Perry-based Tolleson Lumber being sold

lmorris@macon.comMarch 15, 2011 

A Russian-based company is acquiring Perry-based Tolleson Lumber Co. in a deal announced Monday.

Ilim Timber Industry has entered into an agreement to acquire Tolleson in partnership with management, the news release stated.

“We’re excited and looking forward to it,” Tolleson President Jay Galloway said Monday. “We think it is going to be a real good opportunity.”

Tolleson -- founded 92 years ago -- has about 225 employees at its plants in Perry and Preston and all will be retained with the acquisition, said Galloway, who will retain his position.

The name of the company will remain Tolleson Lumber Co., he said.

After some legal issues are completed, the deal is expected to be final in about a week, Galloway said. The purchase price was not disclosed.

Ilim Timber is “the leading Russian manufacturer of softwood, sawn wood, deep processed timber products, softwood plywood and hardboard,” according to its website.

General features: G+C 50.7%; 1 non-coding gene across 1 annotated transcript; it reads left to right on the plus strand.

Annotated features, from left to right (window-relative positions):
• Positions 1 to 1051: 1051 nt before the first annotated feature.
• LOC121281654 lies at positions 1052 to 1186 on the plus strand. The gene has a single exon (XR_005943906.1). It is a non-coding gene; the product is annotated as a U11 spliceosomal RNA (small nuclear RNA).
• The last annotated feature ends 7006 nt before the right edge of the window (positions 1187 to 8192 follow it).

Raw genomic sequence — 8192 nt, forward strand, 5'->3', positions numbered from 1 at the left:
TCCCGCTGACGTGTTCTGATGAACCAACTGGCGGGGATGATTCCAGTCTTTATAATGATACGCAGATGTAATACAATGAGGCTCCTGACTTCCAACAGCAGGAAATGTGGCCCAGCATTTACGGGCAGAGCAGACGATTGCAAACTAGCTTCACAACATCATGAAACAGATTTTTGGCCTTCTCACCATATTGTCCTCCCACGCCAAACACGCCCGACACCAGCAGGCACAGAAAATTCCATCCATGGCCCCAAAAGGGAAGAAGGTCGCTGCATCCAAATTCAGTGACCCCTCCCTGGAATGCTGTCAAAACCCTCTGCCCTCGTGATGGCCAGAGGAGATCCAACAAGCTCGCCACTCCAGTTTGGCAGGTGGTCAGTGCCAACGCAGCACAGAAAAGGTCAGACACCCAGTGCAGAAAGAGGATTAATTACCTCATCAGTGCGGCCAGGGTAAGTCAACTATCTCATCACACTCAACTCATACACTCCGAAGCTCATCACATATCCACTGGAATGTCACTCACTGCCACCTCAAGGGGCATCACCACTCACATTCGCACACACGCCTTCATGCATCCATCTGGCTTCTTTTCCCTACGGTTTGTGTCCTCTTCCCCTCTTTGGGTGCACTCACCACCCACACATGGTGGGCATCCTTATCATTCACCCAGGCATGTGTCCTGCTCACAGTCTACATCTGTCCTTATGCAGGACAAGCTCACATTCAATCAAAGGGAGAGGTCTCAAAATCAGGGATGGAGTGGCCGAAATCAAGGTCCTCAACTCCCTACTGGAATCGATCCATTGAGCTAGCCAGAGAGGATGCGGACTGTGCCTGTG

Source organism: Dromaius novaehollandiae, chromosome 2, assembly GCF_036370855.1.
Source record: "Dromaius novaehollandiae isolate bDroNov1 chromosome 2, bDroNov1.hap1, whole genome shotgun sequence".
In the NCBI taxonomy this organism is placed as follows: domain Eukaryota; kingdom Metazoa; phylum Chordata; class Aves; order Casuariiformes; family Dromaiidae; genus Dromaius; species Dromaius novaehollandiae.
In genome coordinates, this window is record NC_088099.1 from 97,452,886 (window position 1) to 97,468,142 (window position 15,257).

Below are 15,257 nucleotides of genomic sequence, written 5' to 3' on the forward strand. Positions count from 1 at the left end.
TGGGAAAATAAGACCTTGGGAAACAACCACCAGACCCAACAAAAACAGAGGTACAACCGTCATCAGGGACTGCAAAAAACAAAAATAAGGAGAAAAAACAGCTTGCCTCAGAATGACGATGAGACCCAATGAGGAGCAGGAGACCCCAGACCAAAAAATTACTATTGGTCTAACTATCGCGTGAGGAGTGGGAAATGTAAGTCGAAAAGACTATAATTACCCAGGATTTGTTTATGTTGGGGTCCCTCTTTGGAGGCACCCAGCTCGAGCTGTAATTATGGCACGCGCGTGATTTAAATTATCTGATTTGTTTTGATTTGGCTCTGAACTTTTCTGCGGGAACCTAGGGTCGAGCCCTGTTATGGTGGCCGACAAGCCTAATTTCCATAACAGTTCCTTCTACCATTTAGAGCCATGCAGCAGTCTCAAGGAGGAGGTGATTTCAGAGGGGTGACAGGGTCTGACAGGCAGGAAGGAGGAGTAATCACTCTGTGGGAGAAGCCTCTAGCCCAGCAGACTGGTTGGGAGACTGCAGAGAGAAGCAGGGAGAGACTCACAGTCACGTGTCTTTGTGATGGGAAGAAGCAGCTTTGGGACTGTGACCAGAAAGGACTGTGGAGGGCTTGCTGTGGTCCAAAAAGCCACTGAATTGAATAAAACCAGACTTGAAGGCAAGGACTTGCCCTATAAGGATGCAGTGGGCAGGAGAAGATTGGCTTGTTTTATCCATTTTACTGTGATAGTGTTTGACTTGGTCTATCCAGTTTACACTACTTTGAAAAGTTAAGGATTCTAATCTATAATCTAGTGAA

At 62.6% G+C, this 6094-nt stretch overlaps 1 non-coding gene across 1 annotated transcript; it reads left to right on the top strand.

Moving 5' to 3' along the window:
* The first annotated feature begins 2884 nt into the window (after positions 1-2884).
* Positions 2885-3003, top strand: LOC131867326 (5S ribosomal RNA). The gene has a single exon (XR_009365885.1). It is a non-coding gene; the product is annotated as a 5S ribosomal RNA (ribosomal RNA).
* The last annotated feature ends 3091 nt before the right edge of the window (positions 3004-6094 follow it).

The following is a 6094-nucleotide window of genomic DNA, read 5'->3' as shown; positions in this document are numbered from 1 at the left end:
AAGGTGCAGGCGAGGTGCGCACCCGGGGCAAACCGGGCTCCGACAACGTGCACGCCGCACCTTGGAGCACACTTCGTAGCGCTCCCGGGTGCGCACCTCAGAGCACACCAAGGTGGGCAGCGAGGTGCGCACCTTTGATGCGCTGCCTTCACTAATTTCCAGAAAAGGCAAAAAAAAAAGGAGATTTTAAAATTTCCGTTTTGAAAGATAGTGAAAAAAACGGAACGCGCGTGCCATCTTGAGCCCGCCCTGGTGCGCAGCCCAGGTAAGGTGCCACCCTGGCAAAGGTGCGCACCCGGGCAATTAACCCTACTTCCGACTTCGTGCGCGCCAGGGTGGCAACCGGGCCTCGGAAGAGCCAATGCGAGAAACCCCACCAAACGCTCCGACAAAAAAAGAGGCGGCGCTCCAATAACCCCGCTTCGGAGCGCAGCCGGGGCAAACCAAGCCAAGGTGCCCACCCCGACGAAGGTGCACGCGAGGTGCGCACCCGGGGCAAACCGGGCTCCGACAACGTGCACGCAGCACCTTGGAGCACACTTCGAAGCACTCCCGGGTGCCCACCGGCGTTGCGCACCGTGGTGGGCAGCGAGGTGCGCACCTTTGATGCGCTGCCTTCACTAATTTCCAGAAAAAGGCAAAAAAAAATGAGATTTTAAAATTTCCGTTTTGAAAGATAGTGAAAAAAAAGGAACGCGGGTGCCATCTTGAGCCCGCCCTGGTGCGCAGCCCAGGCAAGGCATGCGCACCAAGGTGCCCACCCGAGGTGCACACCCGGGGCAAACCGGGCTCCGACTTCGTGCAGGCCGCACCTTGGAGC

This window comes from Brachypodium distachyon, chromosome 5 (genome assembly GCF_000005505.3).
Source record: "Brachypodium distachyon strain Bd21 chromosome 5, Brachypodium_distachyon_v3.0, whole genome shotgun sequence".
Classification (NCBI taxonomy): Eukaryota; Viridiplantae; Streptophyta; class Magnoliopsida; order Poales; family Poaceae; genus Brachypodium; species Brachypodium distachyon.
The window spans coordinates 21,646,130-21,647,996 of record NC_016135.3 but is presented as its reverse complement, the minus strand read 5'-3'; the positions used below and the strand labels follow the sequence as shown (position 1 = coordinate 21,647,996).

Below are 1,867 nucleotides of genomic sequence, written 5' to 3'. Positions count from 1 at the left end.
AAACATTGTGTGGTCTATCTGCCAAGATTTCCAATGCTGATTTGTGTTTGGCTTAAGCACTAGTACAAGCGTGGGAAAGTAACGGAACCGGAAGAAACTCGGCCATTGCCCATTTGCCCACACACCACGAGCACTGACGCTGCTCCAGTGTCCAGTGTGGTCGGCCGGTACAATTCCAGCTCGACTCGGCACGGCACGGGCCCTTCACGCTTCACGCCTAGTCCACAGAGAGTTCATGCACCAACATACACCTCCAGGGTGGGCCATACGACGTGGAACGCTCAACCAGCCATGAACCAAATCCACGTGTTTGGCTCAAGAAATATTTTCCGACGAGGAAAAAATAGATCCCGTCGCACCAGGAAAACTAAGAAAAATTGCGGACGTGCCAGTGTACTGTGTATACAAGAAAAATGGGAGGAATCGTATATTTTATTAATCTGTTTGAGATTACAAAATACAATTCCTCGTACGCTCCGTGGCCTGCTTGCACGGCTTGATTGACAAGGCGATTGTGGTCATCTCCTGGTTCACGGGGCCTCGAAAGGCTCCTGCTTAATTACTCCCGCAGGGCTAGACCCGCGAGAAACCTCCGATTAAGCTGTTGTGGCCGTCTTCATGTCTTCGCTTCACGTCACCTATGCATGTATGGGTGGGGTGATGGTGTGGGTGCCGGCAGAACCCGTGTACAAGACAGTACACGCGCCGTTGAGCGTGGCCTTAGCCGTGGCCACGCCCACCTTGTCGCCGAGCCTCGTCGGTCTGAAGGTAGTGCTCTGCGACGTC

The acquisition is a next step in Ilim’s strategy to become an industrial global leader in efficiency and in volume of production in the key markets of Asia, Europe and America, the release stated. With the addition of the two Tolleson sawmills Ilim’s global production capacity would exceed 1.65 billion board feet annually and broadened to include southern yellow pine.

“Tolleson will become a cornerstone for further expansion in the U.S. which is a part of our business strategy,” Boris Zingarevich, chairman of the Ilim board said in the release.

Tolleson has been family-owned since it was established in 1919 and it manufactures southern pine lumber, the release stated. With the capacity to produce about 400 million board feet annually, Tolleson has been one of the largest independent lumber manufacturers in the southeastern part of the county.

Ilim Timber Industry, which has more than 3,000 employees, was founded in 2007 as a spin-off from a large Russian pulp and paper company. In 2010, it acquired two sawmills in Germany.

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